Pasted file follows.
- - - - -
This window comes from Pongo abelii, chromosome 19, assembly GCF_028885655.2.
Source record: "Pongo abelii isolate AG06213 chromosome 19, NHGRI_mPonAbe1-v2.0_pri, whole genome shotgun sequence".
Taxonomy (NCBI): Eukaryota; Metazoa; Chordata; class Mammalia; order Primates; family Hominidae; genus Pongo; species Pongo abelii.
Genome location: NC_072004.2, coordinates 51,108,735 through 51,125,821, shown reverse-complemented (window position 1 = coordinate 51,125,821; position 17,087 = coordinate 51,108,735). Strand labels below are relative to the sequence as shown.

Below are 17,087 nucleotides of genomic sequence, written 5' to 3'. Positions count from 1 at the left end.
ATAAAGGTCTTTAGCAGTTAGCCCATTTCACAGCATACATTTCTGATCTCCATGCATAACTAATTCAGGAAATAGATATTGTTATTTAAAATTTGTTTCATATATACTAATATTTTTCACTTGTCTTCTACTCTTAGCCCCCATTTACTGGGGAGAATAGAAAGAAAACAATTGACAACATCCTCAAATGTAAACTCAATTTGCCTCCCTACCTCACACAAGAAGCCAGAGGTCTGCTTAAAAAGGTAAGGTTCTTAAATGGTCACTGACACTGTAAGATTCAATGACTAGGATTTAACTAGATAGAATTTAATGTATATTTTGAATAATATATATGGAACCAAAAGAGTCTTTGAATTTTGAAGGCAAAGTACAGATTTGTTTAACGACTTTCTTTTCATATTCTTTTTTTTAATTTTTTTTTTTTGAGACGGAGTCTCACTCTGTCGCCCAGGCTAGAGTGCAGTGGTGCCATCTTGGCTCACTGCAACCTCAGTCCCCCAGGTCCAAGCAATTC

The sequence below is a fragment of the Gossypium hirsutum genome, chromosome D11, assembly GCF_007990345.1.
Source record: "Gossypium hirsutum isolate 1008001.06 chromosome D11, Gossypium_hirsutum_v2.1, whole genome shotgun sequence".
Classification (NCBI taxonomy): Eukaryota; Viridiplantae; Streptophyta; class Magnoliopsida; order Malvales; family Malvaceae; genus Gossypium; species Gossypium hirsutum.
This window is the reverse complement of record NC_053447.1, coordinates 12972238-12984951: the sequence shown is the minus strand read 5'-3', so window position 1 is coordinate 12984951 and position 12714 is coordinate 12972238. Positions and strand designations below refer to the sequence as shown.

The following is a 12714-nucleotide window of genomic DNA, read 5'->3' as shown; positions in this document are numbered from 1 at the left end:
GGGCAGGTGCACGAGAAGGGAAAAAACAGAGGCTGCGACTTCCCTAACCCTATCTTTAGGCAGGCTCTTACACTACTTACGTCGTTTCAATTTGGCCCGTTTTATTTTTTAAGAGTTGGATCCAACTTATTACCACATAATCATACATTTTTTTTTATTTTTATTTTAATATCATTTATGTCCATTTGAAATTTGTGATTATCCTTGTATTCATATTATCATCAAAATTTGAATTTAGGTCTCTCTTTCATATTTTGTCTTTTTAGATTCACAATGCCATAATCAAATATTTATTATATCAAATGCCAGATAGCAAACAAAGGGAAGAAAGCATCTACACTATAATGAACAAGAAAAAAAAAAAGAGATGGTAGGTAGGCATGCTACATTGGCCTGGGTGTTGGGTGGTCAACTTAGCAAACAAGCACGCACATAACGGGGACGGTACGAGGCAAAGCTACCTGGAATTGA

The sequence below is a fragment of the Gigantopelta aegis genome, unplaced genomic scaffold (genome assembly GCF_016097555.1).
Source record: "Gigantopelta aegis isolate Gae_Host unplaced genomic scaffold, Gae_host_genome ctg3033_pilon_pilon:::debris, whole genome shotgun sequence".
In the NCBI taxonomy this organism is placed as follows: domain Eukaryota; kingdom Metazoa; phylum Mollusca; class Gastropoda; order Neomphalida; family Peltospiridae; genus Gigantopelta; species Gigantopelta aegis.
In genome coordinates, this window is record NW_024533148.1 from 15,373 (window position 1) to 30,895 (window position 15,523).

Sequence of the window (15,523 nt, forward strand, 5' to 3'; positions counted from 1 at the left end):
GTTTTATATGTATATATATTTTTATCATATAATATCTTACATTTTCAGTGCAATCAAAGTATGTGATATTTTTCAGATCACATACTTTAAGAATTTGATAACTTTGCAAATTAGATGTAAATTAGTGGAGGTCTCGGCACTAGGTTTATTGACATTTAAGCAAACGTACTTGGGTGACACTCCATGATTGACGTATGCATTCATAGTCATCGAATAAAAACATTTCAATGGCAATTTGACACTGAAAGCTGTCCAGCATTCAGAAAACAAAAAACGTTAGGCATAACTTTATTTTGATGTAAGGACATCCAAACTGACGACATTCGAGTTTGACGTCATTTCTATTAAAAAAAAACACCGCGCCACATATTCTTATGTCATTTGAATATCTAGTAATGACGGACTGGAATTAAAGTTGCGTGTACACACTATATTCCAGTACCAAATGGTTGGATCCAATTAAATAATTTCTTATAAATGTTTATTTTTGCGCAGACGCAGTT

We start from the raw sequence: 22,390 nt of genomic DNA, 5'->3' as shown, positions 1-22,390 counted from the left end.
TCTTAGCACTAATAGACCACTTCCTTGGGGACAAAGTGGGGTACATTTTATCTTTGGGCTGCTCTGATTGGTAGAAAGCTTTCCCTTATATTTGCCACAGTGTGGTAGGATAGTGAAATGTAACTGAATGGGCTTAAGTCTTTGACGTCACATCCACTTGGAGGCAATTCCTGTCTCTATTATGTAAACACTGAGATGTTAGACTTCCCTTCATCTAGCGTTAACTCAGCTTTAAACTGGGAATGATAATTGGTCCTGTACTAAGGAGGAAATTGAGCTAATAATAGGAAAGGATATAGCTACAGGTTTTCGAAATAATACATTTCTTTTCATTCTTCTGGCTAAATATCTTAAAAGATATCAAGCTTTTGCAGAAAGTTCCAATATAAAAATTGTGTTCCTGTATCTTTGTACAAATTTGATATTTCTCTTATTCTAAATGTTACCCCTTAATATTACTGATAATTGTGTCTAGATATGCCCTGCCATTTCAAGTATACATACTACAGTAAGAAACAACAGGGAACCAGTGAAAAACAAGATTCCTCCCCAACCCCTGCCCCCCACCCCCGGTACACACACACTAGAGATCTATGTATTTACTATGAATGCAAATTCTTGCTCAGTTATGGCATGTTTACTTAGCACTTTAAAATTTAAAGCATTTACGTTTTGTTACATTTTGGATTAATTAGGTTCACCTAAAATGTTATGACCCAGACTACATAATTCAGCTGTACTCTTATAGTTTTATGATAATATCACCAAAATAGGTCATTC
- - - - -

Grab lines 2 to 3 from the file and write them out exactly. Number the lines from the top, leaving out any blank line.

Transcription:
Source record: "Pongo abelii isolate AG06213 chromosome 19, NHGRI_mPonAbe1-v2.0_pri, whole genome shotgun sequence".
Taxonomy (NCBI): Eukaryota; Metazoa; Chordata; class Mammalia; order Primates; family Hominidae; genus Pongo; species Pongo abelii.